Pickering Says He Will Testify on Benghazi Only in Public

Former Ambassador Thomas Pickering Former Ambassador Thomas Pickering Chris Usher/AP

In the latest development in the fluid Benghazi investigation, the two retired luminaries who chaired the State Department’s outside review of the government’s handling of the September 2012 attack in Libya reiterated their refusal to comply with a House committee chairman’s demand that they testify behind closed doors.

Former Ambassador Thomas Pickering and retired Adm. Mike Mullen early Thursday sent a letter to Rep. Darrell Issa, R-Calif., chairman of the Oversight and Government Reform Committee, saying, “the public deserves to hear your questions and our answers.”

The chairs of the Accountability Review Board, which released its report in December, saw some of their work called into question at a dramatic May 8 hearing where three witnesses labeled “whistleblowers” provided new details about the terrorist attack that took the lives of a U.S. ambassador and three other Americans.

Pickering, in an interview with Government Executive, said, “My sense is that Issa wants to hear it in advance and then decide whether to permit us to testify. It’s a little demeaning since we don’t feel we’re objects of the investigation.”

Issa, in a letter sent after the hearing, told Pickering and Mullen that three senior State Department officials who testified “criticized the ARB’s work as ‘incomplete’ and flawed because the ARB did not interview key witnesses and failed to hold senior officials accountable. On May 12, 2013, you defended the ARB’s work on ‘Face the Nation.’ You stated that those criticisms are ‘unfair’ … The White House and the State Department have touted the ARB’s report as the definitive account of how and why the Benghazi attacks occurred. It is necessary for the committee to understand whether the criticisms of the ARB’s work that we heard from witnesses on May 8, 2013, are valid.”

In their May 16 letter, the two chairs of the review board called their temporary body “perhaps the most transparent accountability board ever,” and they called Issa’s request for a private interview “highly unusual in the context of senior officials who are not in fact witnesses.” They agreed to appear at a public hearing on May 28, June 3 or any other day.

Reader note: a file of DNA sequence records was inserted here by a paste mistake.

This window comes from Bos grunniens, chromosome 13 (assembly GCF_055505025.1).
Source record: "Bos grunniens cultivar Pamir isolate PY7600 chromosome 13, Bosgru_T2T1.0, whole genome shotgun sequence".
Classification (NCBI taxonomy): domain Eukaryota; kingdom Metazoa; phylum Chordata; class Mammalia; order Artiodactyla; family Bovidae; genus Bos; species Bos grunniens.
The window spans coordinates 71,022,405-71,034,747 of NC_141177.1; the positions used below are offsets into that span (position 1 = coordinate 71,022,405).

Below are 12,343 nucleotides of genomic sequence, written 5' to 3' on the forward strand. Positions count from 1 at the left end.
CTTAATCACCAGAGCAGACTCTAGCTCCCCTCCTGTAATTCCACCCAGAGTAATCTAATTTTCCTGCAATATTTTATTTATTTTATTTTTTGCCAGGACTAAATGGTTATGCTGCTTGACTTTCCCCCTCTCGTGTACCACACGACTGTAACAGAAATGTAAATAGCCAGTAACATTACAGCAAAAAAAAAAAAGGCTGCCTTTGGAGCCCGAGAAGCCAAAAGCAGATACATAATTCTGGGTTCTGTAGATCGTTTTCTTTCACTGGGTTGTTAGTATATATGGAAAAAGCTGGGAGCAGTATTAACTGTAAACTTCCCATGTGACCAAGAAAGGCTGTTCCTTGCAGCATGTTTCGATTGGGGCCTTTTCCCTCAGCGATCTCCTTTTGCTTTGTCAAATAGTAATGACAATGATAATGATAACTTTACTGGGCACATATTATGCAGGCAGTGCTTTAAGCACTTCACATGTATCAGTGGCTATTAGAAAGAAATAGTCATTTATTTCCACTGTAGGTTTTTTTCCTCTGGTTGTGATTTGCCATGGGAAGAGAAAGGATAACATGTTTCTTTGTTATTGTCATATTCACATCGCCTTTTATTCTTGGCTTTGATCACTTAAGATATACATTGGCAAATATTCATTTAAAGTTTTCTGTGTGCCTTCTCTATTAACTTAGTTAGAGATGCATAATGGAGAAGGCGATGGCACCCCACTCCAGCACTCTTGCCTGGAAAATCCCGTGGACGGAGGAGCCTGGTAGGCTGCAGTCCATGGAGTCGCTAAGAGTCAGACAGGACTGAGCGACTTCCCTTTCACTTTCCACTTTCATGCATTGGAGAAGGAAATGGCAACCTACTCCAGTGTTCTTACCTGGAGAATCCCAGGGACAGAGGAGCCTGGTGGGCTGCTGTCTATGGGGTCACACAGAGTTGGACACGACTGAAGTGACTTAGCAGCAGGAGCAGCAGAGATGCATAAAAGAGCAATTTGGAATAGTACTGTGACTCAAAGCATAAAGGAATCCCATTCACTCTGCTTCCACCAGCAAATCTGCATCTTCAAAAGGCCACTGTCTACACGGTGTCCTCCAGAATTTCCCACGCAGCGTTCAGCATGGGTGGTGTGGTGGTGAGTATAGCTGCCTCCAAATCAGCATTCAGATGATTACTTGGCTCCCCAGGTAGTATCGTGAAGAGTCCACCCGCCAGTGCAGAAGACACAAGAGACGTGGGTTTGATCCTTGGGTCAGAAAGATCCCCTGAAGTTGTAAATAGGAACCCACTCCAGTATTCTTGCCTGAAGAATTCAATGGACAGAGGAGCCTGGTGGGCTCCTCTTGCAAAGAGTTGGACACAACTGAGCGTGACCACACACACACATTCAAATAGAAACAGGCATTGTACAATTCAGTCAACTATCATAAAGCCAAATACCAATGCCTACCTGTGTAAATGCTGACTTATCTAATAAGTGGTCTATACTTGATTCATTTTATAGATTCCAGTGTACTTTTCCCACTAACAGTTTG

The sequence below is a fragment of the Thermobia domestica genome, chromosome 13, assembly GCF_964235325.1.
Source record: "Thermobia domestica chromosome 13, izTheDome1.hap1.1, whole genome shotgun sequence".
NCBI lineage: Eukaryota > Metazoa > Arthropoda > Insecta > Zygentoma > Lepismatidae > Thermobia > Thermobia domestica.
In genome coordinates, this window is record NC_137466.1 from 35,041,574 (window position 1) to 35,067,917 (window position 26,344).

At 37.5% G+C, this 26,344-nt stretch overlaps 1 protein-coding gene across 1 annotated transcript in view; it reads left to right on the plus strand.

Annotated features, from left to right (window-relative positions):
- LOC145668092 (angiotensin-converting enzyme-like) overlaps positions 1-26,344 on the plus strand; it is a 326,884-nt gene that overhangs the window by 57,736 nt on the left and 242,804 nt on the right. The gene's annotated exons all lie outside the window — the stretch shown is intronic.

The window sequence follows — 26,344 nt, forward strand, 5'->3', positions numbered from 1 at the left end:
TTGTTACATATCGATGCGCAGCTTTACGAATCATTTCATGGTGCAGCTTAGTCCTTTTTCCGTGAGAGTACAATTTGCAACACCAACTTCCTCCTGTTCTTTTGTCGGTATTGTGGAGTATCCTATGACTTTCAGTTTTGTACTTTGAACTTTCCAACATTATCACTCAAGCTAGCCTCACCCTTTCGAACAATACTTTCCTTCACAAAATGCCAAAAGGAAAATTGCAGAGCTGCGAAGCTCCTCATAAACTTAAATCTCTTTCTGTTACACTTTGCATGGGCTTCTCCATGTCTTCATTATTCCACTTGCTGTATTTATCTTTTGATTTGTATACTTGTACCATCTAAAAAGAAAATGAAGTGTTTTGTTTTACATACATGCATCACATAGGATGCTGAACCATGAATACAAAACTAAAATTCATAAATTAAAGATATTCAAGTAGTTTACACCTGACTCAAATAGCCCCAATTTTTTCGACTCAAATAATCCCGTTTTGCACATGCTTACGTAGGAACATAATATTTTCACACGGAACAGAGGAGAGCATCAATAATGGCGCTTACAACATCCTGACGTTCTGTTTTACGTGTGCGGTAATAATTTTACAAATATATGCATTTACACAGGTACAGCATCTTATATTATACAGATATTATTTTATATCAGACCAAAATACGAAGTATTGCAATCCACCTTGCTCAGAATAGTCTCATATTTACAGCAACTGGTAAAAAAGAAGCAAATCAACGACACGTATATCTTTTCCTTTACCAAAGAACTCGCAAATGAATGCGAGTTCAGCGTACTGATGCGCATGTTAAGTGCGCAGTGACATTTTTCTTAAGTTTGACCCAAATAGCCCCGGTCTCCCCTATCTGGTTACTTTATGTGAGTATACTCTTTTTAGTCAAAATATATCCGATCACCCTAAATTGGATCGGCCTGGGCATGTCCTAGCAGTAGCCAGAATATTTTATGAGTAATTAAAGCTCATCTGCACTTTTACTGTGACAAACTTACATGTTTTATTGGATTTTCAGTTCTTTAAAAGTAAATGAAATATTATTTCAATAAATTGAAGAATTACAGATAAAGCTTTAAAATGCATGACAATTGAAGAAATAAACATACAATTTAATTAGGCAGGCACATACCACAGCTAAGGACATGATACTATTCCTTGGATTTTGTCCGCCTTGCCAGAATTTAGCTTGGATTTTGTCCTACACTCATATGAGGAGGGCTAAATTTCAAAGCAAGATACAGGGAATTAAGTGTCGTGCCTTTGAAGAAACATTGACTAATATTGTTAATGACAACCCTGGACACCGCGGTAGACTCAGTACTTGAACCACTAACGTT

Rep. Elijah Cummings, D-Md., the committee’s ranking member, criticized the chairman for changing a previous stance that would permit public testimony. “House Republicans have politicized this investigation from the beginning, and they have recklessly accused Ambassador Pickering and Adm. Mullen of being complicit in a cover-up,” he said in a statement. “It is time for the chairman to honor his commitment to hold a hearing to allow these officials to respond to these reckless accusations, instead of imposing new conditions to keep them from testifying. Members of Congress and the American people should hear directly from these officials -- in public -- and the chairman’s efforts to keep them behind closed doors undermines the committee’s credibility and does a disservice to the truth.”

In the interview, Pickering gave his reactions to the May 8 hearing showcasing lengthy and detailed testimony from Gregory Hicks, the deputy chief of mission at the U.S. Embassy in Libya at the time of the Benghazi attacks; Mark Thompson, a former Marine and now the deputy coordinator for operations in the agency’s Counterterrorism Bureau; and Eric Nordstrom, a diplomatic security officer and regional security officer in Libya. News accounts and commentators in the runup to the hearing had called the three “whistleblowers” who had previously been silenced.

“We knew in advance who the three witnesses were and what approach they would take,” Pickering said, “but nothing they said was a surprise to us.”

Asked whether any potential witnesses were “silenced,” Pickering said, “Certainly not to my knowledge. Our policy was to hear anyone who asked, which turned out to be more than 100 people, some of whom were obvious and whom we requested, but others who asked to testify.” The State Department, he added, “had put out a general notice to all employees saying if you wish to be interviewed, here’s how to go about it.”

Both Hicks and Nordstrom were interviewed by the review board, and Thompson, Pickering said, had been communicating by email with a senior board staffer but in the end declined to respond to a final message.

What Thompson would have provided were “turf issues,” Pickering said. He characterized Thompson as a “communications person specializing in sorting out confusion” at a time when the high-level officials dealing with the attack -- some of whom were appealing to the Defense Department to send in Marines stationed in Spain -- “needed shooters, not communicators.”

Two questions raised at the May 8 hearing were why the interviewees were not given a chance to review transcripts of their testimony and why a neutral stenographer was not present. Pickering said he heard no requests from witnesses to review their recorded comments, “though we had no policy against letting them see what was recorded.”

The reason there was no stenographer, he said, is that “past boards believed it sufficient to have informed and well-versed note-takers to record salient points. Foreign Service officers learn to do this.”

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